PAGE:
Legal snapshot: Australian capital raising exemptions

27 May 2019
Michael Kenny, Partner, Melbourne

Companies seeking to raise capital in Australia through an offer of securities should familiarise themselves with the prospectus requirements and exemptions to those requirements in Chapter 6D of the Corporations Act 2001 (Cth) (the Corporations Act) before undertaking any fundraising activities.

Generally, an offer of “securities” in Australia will require the preparation of a disclosure document, commonly a prospectus. “Securities” in the context of Chapter 6D includes shares, debentures, convertible notes and options. Offerings of units in a trust are covered by a similar regime in Chapter 7 of the Corporations Act.

The key exemptions to the requirements to prepare a disclosure document for a private securities offering are outlined below. These exemptions are commonly relied upon to facilitate early stage capital raising and institutional investment.


What are the key exemptions?

Issuing a full form prospectus (or other disclosure document) is a costly and time consuming process. The Corporations Act recognises that while robust disclosure requirements are necessary to ensure retail investors have sufficient information to make an informed assessment about the securities being offered, there are limited circumstances where the economic benefits derived from allowing certain types of people to invest in securities outweigh the policy objectives that underpin the disclosure requirements for securities.

As a general rule, the Corporations Act manages these risks by limiting the exemptions available to those types of investors who by virtue of their qualifications, financial position or involvement in the business are well placed to assess the potential risks associated with the securities.

We summarise some of the key exemptions below.


Small scale offerings

A small scale offering – colloquially referred to as the “20/12 Rule” – permits companies to raise up to $2 million worth of capital from up to 20 persons in any rolling 12 month period without issuing a disclosure document.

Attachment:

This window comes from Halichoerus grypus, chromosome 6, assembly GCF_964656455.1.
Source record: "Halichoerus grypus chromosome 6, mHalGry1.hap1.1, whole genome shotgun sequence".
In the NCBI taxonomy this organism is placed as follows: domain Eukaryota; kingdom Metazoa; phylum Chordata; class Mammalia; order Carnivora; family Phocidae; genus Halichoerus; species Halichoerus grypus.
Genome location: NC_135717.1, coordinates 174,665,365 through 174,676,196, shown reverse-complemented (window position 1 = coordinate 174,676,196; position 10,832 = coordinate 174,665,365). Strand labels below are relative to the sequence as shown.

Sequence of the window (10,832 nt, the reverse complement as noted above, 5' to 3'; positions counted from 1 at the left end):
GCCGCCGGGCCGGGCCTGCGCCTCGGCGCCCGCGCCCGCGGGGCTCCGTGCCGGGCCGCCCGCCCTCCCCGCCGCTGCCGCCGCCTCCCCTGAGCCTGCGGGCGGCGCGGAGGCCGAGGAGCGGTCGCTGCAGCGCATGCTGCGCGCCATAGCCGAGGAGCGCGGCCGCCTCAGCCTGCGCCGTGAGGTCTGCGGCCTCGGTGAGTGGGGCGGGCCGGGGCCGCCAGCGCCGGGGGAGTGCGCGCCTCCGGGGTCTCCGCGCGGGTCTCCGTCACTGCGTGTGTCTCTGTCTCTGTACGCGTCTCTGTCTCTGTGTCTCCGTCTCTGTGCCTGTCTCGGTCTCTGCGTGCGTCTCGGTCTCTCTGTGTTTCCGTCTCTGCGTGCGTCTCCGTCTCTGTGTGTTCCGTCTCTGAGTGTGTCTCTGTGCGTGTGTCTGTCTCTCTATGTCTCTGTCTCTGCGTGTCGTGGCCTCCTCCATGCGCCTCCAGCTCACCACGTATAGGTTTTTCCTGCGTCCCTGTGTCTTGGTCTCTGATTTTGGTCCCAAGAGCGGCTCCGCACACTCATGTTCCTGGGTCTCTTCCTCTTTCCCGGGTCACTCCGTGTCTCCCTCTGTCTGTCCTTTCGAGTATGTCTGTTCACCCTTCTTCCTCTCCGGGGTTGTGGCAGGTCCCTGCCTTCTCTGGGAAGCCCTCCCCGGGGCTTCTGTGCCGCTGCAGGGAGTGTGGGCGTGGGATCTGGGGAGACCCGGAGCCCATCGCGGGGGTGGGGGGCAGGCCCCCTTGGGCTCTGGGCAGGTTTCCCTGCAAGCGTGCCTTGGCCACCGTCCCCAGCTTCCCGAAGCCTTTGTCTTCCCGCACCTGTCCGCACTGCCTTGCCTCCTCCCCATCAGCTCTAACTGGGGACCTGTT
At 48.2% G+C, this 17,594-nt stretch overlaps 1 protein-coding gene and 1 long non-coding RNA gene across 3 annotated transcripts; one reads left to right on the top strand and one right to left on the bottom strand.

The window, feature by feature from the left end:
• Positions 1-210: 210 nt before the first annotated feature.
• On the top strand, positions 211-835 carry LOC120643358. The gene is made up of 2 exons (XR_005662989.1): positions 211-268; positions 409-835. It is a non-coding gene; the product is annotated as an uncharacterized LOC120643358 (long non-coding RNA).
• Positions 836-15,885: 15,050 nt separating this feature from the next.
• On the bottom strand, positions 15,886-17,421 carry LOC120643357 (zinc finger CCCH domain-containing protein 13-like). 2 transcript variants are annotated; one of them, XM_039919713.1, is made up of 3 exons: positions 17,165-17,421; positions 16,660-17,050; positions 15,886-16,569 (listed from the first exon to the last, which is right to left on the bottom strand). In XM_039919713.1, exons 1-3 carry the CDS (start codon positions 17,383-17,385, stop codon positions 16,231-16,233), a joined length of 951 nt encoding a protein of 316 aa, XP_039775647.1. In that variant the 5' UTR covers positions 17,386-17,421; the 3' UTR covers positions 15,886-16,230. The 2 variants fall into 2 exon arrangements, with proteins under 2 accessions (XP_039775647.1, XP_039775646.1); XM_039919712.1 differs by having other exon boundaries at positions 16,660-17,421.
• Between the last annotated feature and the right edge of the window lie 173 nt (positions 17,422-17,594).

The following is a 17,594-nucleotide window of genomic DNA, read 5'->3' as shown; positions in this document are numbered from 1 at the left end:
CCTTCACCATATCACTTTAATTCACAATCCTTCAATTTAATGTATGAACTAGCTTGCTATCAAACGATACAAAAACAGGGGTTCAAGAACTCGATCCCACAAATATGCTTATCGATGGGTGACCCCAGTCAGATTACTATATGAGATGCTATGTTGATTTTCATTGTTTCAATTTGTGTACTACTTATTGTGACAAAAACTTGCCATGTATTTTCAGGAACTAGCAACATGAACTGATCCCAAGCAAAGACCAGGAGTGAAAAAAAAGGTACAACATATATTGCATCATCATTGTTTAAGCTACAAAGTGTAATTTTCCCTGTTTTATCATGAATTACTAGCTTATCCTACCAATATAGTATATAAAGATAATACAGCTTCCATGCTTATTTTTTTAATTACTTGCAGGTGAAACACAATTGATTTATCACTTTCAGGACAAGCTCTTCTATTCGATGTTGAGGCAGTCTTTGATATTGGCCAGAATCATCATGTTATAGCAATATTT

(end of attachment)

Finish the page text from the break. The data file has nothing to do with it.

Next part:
To fall within this exemption, the offers need to personal in nature, being an offer that can only be accepted by the person to whom it is made and that is made to a person who is likely to be interested in the offer having regard to:

  • previous contact between the company and that person; or
  • professional or other connections between the company and that person; or
  • actions by that person indicating that they are interested in such offers.

Helpfully, the Corporations Act permits a combination of exemptions to be relied upon. This means that a company may disregard offers made in reliance on other exemptions when assessing whether the 20 persons or $2 million ceiling has been reached.


Sophisticated investors

Disclosure under the Corporations Act is not required to the extent that an offer is made to “sophisticated investors”. A “sophisticated investor” is defined as a person who:

  • has net assets of at least $2.5 million or has a gross income of at least $250,000 per annum for the last two financial years; or
  • who pays a minimum of $500,000 for the offered securities.

An individual’s assets or income must be evidenced by a certificate given by a qualified accountant no earlier than 6 months before the offer is made.


Professional investors

Disclosure is similarly not required to the extent that an offer is made to “professional investors”.

While there are a number of categories of professional investors, this exemption is often relied on when issuing securities to professional trustees or Australian financial services licensees.


Senior manager

The Corporations Act recognises that certain persons known as “senior managers”, who by virtue of their position within the business, will possess a degree of familiarity with the business, its financial position and risk-profile which is sufficient to enable them to make an informed assessment about whether to subscribe for the securities being offered without the need for further disclosure by the entity.

For the purposes of this exemption, a senior manager is defined broadly to mean “a person who is concerned in, or takes part in, the management of the body (regardless of the person’s designation and whether or not the person is a director or secretary of the body)”.

This exemption extends to the senior manager’s spouses and certain relatives and any body corporates they control.


What next?

In addition to the exemptions listed in this article there are a number of other specific exemptions to the prospectus requirements under the Corporations Act.

For more information if in relation to the exemptions outlined above or fundraising generally, please contact:
Michael Kenny, Partner +61 402 486 959
Steven Wambeek, Associate +613 9252 2599

This update does not constitute legal advice and should not be relied upon as such. It is intended only to provide a summary and general overview on matters of interest and it is not intended to be comprehensive. You should seek legal or other professional advice before acting or relying on any of the content.

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